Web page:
Dragon Quest XI: Echoes of an Elusive Age Review

Dragon Quest XI marks the series triumphant return to its single player roots – the first since DQVIII on the PS2 – and it’s marvellous.


Whilst these fights are rote and safe in the grand scheme of things – especially considering the wacky battle systems Square have come up with in recent years – it doesn’t make the battle system any less fun or difficult. Smacking slimes and taking down the rest of the gorgeous, over the top enemies of Dragon Quest’s storied history is just as fun as it’s always been, thanks to smart design, challenging fights and responsive, slick battles.

Side quests are similarly streamlined, without wasting too much of your time on fetch quests and busywork. Some of that has made it through, but for the most part each sidequest either attempts to teach you something new about the game, get you to explore somewhere you might have missed otherwise, or give a genuinely fun distraction. If it weren’t for some of the initial sidequests I would have missed out exploring the massive city of Heliodor, and finding plenty of treats tucked away in its back streets and its fully explorable interiors. Dragon Quest constantly surprised me by just how willing it was for you to get lost in its world, and it was a liberating experience.

The levelling up system is simple, allowing you to select skills and passive buffs from a skill tree, but engaging enough that I was always excited about getting to spend new points, and looking forward to when I could unlock something that sounded truly devastating. The classes are malleable enough to make the party feel like your own before too long, and that kind of ownership is what makes or breaks a JRPG for me. Here it definitely makes it.


Dragon Quest XI is the best looking JRPG I’ve played… period. The character designs – those love-them-or-hate-them Akira Toriyama designs – are just as great as they’ve always been. His style has always broken the mould when it comes to videogames: most anime-themed games are full of cliché looks with different hairstyles in rainbow palettes, but Toriyama’s design actually fills them with personality and character. They all look a bit cross-eyed and quirky in their own right, but I loved watching them – especially considering how well everything is animated here. It’s as close to moving anime I’ve seen, at least in the 3D space, and I hope that everything from Square Enix looks this rich and expressive going forwards.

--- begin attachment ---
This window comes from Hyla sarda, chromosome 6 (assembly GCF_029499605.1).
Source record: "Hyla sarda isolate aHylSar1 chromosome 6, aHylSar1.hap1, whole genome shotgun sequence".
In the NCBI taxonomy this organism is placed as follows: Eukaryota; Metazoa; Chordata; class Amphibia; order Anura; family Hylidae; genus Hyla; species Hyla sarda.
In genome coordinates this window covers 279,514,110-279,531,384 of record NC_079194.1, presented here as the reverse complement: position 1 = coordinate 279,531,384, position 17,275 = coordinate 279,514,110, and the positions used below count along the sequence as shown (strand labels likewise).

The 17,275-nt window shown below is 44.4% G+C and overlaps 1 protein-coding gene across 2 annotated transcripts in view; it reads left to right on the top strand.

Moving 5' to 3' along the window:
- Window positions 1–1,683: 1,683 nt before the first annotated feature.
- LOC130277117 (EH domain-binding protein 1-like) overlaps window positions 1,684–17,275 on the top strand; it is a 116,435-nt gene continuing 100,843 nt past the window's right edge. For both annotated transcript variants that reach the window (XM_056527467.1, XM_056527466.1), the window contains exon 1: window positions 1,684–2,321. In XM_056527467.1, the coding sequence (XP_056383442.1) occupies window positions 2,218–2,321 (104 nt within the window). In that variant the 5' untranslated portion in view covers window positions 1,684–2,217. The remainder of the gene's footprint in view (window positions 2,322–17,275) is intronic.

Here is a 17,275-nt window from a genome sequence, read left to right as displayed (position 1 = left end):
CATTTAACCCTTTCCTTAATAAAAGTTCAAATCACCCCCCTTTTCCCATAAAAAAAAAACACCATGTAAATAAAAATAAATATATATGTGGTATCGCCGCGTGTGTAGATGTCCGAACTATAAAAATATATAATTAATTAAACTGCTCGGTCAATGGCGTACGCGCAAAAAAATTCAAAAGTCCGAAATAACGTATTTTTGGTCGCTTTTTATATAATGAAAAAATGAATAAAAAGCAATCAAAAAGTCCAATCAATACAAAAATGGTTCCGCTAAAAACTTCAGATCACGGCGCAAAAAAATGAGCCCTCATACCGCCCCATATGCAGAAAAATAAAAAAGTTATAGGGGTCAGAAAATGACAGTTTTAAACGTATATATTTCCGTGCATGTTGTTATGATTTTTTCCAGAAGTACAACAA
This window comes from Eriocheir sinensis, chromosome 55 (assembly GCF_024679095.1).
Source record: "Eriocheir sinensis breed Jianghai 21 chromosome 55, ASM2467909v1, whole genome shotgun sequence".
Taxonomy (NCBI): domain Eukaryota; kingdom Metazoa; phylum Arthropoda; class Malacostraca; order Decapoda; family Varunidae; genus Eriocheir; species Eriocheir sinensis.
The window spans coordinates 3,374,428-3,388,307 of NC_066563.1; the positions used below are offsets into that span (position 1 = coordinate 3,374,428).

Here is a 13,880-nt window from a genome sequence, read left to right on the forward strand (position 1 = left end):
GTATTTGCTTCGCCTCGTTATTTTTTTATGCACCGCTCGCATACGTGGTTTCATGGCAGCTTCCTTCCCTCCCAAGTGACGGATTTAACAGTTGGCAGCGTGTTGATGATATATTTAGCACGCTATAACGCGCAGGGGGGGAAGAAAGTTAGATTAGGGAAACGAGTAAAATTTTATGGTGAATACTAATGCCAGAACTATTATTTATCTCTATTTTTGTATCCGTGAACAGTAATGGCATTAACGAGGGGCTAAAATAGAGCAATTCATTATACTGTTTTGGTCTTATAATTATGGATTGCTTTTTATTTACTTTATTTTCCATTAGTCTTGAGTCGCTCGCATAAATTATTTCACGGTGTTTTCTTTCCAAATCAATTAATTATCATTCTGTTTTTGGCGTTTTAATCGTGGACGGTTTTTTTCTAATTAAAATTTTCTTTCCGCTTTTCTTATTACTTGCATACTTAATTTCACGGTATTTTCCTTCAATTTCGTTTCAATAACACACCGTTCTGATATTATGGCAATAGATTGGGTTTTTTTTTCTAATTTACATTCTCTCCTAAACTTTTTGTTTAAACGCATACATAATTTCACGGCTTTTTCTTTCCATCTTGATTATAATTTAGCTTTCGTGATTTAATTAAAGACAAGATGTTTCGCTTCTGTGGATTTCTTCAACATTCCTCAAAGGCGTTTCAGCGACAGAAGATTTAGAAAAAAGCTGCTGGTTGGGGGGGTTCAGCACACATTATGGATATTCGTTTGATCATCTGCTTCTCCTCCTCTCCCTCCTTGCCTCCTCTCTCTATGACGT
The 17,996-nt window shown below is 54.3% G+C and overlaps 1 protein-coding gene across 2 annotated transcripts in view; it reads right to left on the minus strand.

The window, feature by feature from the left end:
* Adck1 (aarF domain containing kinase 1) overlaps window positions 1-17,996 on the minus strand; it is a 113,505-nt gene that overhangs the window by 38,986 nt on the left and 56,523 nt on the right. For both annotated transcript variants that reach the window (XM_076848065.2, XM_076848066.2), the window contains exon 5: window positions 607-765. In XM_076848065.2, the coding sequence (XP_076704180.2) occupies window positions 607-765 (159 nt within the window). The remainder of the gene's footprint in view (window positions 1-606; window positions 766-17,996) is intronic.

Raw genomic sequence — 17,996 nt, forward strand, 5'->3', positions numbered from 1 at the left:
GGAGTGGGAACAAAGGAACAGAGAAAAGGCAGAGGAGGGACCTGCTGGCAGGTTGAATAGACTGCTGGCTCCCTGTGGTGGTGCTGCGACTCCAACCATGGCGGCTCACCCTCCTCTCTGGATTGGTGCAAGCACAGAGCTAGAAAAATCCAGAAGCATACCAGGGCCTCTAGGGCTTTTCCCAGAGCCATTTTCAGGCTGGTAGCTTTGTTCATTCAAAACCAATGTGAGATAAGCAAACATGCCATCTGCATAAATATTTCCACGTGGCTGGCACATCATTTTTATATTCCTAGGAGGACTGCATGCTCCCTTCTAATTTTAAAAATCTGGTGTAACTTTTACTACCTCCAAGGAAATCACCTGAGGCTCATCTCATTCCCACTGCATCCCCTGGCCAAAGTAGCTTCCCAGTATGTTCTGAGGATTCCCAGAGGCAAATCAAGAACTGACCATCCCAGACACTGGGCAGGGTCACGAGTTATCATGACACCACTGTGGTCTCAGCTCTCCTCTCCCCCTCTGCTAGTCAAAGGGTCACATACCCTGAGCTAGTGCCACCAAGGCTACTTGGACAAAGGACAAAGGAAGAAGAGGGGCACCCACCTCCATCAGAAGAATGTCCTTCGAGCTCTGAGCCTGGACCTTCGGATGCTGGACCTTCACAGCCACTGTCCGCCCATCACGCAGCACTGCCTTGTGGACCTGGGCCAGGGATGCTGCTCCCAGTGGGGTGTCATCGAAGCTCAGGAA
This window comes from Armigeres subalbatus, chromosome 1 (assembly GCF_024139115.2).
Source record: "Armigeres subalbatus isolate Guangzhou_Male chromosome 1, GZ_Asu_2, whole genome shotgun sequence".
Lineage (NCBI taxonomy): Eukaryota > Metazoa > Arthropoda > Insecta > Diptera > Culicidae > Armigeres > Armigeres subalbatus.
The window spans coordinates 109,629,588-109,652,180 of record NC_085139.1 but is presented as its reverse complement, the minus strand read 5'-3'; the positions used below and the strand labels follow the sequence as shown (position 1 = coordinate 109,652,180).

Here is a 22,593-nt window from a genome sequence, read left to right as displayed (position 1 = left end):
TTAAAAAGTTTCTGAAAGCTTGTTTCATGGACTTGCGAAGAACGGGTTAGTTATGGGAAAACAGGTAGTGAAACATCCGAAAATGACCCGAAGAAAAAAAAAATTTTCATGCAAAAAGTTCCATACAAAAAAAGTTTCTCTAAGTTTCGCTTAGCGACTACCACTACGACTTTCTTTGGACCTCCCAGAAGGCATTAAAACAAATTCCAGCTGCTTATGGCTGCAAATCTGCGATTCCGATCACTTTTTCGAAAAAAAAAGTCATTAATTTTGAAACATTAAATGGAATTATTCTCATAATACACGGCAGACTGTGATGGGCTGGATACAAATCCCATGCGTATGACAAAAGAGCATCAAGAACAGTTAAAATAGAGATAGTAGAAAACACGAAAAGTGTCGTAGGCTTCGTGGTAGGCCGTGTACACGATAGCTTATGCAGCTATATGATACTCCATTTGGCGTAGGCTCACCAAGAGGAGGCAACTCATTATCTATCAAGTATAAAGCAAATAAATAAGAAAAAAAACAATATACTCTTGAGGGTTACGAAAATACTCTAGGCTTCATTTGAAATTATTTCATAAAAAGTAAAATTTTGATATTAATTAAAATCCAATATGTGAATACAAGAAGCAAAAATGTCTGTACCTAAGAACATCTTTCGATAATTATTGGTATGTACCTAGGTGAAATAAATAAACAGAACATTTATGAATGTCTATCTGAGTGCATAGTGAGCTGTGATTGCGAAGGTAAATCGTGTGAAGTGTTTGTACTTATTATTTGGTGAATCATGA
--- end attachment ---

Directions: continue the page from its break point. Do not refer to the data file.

The score is another booming and triumphant affair, rousing us from the opening cinematic with its incredible rendition of Dragon Quest’s age old theme. Some tracks sound a bit tinny or artificial at times thanks to their MIDI rendition – which in this day and age feels criminal, especially when you consider just how awesome the music is. It deserves to be performed orchestrally and listened to in optimal conditions. These compositions, and the journey they score, deserve more. PC owners can already download a fan made mod which replaces these with orchestrated variants, but no such luck on console.



If you have any love for JRPGs of old you need to play Dragon Quest XI. It’s one of the best games I’ve played in the genre, especially in a time when the ‘traditional JRPG’ either doesn’t exist or simply doesn’t work anymore. Dragon Quest XI holds up, and then some. It captures everything nostalgic you loved about the genre, turns it up to eleven and smooths out all the rough edges our selective memories have forgotten.

It’s touching, it’s impressive, it’s gorgeous to look at, and it’s full of charming character. But most of all, it’s fun. And that’s all you can really hope for.


  • Classic JRPG without the awkward trappings
  • Streamlined gameplay means you’re always having fun
  • Beautiful to look at and listen to


  • The lack of a fully orchestrated soundtrack is criminal


Story - 8.5
Graphics - 9
Sound - 8
Gameplay - 9.5
Value - 9.5
Joe - GK
Reviewer - GamerKnights

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